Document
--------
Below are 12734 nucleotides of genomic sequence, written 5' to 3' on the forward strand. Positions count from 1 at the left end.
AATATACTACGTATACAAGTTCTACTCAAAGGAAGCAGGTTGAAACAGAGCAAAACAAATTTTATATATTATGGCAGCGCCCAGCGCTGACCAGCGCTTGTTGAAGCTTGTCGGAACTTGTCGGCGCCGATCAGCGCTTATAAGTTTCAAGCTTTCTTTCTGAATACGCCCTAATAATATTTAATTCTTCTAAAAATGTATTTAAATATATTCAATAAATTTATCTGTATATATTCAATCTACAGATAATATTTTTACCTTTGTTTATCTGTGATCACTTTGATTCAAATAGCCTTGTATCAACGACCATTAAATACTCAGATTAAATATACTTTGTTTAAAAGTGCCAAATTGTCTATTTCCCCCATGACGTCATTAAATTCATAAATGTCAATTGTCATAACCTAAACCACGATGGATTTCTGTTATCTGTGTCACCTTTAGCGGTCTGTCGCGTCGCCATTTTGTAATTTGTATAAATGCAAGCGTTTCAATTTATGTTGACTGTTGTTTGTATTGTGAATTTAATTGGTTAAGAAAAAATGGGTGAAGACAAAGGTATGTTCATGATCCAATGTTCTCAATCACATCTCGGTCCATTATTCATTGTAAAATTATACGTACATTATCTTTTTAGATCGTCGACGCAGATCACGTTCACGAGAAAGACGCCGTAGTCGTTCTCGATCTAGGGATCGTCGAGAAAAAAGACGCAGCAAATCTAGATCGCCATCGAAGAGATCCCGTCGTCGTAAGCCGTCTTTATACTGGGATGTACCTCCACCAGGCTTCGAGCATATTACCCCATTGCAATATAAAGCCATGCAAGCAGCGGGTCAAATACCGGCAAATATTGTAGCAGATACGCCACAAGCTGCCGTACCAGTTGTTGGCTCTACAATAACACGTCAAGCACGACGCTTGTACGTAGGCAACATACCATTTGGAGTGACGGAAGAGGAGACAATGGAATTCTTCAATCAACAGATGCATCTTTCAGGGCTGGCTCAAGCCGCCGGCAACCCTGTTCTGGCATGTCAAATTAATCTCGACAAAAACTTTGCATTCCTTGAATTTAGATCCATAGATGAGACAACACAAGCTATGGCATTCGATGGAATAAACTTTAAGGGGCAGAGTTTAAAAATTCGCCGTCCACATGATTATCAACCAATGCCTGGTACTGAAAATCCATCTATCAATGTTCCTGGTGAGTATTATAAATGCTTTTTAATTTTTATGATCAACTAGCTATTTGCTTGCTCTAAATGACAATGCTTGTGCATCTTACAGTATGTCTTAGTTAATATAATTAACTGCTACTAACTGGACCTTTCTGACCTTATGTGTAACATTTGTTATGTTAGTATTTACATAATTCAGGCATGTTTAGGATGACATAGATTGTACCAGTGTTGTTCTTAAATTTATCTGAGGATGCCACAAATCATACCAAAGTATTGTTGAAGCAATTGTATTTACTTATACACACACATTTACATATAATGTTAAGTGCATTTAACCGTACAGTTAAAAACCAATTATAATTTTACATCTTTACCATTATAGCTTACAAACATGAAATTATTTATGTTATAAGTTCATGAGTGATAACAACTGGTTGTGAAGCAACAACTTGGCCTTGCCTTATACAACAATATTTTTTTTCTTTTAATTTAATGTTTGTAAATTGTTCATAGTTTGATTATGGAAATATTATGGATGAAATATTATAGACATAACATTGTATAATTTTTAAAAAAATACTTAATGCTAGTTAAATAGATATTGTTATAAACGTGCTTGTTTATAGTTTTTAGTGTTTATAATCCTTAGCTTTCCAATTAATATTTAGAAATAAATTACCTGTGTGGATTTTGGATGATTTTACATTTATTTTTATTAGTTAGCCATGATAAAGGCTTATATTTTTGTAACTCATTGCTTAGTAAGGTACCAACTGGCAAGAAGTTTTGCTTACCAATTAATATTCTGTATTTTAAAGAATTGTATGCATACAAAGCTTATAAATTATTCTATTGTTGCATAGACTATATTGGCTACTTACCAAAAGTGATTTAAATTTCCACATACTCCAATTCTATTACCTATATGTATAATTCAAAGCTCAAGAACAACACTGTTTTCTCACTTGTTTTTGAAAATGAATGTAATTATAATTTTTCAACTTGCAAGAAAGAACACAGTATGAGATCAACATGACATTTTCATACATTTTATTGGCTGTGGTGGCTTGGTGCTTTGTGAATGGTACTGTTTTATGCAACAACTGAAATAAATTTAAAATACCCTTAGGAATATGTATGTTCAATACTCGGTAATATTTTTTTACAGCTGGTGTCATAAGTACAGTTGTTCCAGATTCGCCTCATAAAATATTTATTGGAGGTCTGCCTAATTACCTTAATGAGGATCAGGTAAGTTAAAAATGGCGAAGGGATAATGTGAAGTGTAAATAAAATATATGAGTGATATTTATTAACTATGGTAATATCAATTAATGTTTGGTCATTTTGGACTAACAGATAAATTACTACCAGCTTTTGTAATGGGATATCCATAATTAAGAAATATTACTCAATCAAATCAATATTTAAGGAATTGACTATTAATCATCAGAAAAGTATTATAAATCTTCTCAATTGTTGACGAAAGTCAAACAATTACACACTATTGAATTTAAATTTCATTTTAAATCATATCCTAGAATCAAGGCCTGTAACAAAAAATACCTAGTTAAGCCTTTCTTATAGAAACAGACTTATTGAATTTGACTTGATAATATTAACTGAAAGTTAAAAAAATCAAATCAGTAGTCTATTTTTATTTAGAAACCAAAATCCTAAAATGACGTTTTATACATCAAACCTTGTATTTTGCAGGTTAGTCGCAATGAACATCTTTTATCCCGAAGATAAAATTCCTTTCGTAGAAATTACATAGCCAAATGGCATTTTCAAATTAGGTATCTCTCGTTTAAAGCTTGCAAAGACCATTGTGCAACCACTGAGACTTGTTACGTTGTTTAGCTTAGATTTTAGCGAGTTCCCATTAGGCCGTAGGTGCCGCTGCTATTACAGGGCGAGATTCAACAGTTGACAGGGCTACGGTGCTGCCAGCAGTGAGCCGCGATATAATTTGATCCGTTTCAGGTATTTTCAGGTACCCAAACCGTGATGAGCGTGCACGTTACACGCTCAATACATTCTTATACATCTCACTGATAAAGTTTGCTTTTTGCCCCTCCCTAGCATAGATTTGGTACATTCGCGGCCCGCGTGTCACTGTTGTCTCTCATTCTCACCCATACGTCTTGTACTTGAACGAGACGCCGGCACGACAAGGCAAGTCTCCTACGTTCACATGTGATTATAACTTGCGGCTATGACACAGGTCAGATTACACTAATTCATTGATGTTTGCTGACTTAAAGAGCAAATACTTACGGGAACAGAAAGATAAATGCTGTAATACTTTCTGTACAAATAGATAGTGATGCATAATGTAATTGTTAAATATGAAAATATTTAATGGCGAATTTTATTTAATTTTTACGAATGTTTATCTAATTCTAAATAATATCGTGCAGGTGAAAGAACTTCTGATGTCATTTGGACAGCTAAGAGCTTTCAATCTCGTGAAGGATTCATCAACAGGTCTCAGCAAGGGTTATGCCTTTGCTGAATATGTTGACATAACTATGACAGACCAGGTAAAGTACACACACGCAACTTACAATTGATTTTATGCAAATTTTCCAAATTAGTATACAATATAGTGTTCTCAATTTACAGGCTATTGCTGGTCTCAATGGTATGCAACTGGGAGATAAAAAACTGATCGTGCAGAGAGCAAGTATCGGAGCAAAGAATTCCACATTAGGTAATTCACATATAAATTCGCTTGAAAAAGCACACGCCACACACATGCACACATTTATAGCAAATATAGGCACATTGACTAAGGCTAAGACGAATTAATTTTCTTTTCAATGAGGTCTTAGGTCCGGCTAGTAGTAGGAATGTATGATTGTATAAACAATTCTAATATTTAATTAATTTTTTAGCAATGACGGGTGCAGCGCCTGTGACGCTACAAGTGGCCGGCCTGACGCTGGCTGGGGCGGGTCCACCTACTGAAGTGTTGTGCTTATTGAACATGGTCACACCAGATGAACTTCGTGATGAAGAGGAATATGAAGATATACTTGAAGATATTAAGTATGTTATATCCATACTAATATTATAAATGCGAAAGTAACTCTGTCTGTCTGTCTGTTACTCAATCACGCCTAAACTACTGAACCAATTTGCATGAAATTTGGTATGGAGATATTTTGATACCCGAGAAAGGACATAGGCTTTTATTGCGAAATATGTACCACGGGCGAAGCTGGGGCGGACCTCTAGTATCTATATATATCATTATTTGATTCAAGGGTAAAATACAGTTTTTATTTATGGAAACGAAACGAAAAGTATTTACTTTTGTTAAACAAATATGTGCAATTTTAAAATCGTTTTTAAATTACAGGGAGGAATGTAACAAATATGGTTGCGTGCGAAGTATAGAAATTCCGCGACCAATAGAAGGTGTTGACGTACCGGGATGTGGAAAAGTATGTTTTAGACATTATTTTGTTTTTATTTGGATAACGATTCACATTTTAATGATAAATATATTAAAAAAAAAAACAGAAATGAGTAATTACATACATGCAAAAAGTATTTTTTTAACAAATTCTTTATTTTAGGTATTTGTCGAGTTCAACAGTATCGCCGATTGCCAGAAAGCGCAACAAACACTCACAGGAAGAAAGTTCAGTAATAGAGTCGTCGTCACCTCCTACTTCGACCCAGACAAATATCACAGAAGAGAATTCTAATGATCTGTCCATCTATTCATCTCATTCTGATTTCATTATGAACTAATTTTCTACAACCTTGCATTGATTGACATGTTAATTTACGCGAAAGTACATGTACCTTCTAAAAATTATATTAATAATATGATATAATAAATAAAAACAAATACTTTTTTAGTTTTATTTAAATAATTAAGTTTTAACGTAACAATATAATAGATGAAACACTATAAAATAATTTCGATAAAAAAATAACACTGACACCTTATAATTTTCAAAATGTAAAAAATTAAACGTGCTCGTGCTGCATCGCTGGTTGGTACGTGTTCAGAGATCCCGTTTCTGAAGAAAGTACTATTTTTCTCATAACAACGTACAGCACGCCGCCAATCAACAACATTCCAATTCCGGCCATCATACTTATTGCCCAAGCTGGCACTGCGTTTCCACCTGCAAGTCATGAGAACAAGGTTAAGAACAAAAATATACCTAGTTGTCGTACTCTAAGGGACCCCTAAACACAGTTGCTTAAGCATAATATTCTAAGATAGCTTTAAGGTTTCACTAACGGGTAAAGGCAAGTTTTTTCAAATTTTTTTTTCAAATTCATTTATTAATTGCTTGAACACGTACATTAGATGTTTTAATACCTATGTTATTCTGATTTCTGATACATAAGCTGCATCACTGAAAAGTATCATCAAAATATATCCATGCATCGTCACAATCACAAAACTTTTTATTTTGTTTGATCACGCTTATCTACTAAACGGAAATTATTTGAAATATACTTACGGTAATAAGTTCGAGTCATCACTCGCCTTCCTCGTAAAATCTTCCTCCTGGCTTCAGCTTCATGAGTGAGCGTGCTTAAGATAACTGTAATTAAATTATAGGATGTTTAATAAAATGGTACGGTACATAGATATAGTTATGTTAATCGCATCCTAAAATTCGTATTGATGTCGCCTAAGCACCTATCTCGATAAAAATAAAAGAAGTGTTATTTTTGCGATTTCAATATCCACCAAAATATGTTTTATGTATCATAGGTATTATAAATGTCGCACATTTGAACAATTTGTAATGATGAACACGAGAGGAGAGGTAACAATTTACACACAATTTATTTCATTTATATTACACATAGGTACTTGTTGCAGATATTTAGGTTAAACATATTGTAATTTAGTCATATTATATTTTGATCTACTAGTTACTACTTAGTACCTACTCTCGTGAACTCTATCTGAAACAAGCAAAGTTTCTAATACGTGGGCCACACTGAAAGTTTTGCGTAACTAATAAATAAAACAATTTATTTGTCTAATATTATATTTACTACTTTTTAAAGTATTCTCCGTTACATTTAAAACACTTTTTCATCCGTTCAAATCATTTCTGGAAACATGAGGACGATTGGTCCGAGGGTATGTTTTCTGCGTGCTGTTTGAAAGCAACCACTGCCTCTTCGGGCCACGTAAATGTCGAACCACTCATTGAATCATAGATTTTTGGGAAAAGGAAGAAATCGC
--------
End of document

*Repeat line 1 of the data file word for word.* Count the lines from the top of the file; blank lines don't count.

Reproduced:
Below are 12734 nucleotides of genomic sequence, written 5' to 3' on the forward strand. Positions count from 1 at the left end.